Selecting Texts for Reading Comprehension

Instructor: Amanda Robb

Amanda holds a Masters in Science from Tufts Medical School in Cellular and Molecular Physiology. She has taught high school Biology and Physics for 8 years.

In this lesson, we'll go over strategies for selecting texts for your students. We'll cover pre-reading strategies, as well as during-reading strategies and post-reading activities that can help reinforce reading comprehension.

Reading Comprehension in the Classroom

Picture your classroom on the first day of school. Thirty smiling faces are ready to learn and excited to be back at school. After your initial assessment, it's time to analyze their reading levels and start choosing texts for your first unit. After looking at the data, it's clear you have some advanced students, several behind grade level, some English language learners and a few students with reading disabilities. How will you choose something that fits everyone's needs? Today, we'll be looking at strategies to select a text for a diverse classroom, as well as activities you can use to reinforce reading comprehension. The first step after analyzing your population is to select a text.

Selecting Texts

Texts need to be developmentally appropriate and interesting for students. The more students can relate to the information, the more likely they are to engage. You can start with a survey in the beginning of the unit about student interests and try to pair their interests with standards based on topics you need to cover.

You'll also want to choose a text in their zone of proximal development. This area of difficulty is the sweet spot of learning. You don't want to choose a level that they are already comfortable with, as this won't provide opportunities for growth. But, a text that is far above their reading level will only end in frustration and disengagement.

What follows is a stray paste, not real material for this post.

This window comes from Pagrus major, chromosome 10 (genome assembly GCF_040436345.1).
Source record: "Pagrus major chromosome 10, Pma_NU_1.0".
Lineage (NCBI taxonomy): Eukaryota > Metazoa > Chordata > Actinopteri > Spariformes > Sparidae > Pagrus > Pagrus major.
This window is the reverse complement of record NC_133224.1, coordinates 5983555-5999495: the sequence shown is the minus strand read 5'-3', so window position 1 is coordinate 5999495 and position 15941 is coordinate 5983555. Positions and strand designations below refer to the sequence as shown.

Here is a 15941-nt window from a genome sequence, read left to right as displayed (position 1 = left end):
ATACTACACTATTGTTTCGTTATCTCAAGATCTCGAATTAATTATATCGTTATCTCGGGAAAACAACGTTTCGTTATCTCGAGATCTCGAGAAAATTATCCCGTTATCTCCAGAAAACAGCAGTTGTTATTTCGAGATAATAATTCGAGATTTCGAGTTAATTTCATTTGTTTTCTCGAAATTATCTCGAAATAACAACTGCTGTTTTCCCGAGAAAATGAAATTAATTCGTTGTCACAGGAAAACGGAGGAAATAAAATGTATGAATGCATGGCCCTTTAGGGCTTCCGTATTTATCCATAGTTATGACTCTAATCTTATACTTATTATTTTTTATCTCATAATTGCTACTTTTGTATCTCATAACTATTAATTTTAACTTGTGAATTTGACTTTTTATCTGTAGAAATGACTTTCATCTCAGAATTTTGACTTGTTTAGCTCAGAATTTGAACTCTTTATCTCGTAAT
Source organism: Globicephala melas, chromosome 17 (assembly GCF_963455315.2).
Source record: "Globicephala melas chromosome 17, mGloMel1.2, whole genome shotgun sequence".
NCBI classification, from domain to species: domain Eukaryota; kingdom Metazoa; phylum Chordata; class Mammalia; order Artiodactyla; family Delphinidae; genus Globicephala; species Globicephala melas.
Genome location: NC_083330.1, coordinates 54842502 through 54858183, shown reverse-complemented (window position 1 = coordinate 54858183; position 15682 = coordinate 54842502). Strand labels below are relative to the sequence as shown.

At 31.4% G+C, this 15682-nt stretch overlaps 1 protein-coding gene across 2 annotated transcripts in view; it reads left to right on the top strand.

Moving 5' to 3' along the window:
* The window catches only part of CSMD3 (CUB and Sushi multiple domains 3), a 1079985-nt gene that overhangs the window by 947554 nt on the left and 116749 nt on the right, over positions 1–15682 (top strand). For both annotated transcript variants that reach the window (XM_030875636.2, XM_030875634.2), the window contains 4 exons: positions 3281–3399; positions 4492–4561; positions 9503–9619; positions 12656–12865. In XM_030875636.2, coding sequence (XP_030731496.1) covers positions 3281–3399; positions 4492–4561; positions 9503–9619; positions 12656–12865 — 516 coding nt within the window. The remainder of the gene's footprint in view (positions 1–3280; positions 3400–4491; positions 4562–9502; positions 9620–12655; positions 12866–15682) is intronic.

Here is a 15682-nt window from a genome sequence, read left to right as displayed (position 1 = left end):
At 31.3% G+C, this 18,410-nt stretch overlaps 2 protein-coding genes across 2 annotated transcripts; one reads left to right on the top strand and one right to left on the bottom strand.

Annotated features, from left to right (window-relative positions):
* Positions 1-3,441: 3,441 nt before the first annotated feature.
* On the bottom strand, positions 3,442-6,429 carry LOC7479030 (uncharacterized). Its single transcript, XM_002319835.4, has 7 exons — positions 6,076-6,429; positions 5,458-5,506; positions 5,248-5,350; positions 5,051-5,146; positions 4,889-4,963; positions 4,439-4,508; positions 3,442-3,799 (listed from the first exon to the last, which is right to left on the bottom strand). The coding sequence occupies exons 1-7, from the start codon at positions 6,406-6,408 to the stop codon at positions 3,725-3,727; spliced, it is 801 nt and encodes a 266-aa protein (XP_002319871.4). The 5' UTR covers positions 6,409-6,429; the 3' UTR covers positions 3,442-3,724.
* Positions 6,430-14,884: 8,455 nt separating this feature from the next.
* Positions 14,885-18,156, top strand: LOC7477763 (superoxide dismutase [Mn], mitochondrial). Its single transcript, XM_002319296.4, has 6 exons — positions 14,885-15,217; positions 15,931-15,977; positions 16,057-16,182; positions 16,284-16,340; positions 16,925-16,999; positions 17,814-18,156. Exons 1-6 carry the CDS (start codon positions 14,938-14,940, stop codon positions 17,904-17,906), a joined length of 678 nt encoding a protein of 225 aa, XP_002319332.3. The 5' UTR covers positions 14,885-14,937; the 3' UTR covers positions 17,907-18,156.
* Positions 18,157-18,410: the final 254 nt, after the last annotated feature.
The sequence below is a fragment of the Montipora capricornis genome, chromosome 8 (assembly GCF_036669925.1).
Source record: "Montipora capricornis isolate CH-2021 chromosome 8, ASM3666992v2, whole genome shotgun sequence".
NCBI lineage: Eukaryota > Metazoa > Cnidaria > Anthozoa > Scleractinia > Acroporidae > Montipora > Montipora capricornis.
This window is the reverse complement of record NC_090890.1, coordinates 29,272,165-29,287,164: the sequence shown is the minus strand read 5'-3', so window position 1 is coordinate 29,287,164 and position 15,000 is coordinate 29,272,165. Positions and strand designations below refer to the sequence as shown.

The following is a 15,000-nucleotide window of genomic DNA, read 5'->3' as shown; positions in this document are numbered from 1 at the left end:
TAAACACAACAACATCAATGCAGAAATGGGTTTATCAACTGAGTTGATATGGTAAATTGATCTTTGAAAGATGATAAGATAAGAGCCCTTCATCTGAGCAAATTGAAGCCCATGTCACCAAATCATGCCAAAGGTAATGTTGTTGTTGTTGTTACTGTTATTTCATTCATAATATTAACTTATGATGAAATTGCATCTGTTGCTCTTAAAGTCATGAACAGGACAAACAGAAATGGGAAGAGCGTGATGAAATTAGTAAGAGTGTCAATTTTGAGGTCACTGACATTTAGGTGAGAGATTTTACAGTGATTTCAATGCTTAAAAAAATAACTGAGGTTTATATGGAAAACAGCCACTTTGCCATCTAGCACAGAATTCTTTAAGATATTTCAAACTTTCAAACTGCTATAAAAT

The zone of proximal development is the perfect area of difficulty
zone of proximal development

A text in the zone of proximal development is something that is a little more challenging than what they can already do, but still in their reach to comprehend with support. As mentioned earlier, it's important to look at data to decide on the zone of proximal development for your students.

Each student may have a different zone as well. Some tools are available to teachers to choose the same reading, but select different grade levels. The difficulty of the text and vocabulary goes down, but your students are still getting the same information. Another choice is to use the same reading for all students, but provide scaffolding, a technique used to support students while giving them the same difficulty of work. This might be bolding vocabulary words, providing a vocabulary list, giving checklists for reading strategies, or modeling annotation.

Pre-Reading Strategies

Getting students excited before you start reading increases engagement when students actually need to read. Start by getting students involved by accessing their prior knowledge. You can ask them what they already know about a topic, or show them a video clip about the topic to get them excited. For example, a scientific text on ecosystems might be challenging, but an opening clip of carnivorous grasshoppers might help them buy in.

Pre-teaching vocabulary is another important strategy. What challenging words are students likely to encounter upon reading? Can you go over some of them beforehand and then reinforce the definition with the reading? Students can also make their own vocabulary lists as they read to take ownership of their learning.

Word walls are a great way to showcase new vocabulary for a reading
word wall

Developing essential questions for your unit, or an overarching theme is important. Give your students a lens through which to view the reading. Are they focusing on the interactions between animals, practicing reading strategies, learning new vocabulary or a combination? Giving students some focus can help keep your lesson on track.

During Reading

You might think of reading as just sitting quietly, and well, reading. However, students need structure, especially if they are behind grade level. Consider reading as a class and modeling internal reading strategies. After reading a paragraph, ask students what you might ask yourself in your head. What was this paragraph about? Have them write these things down to teach annotation. In addition to modeling as a class, you can provide scaffolded areas to write notes on the reading. Having the lines to write something in reminds kids they should be taking notes.

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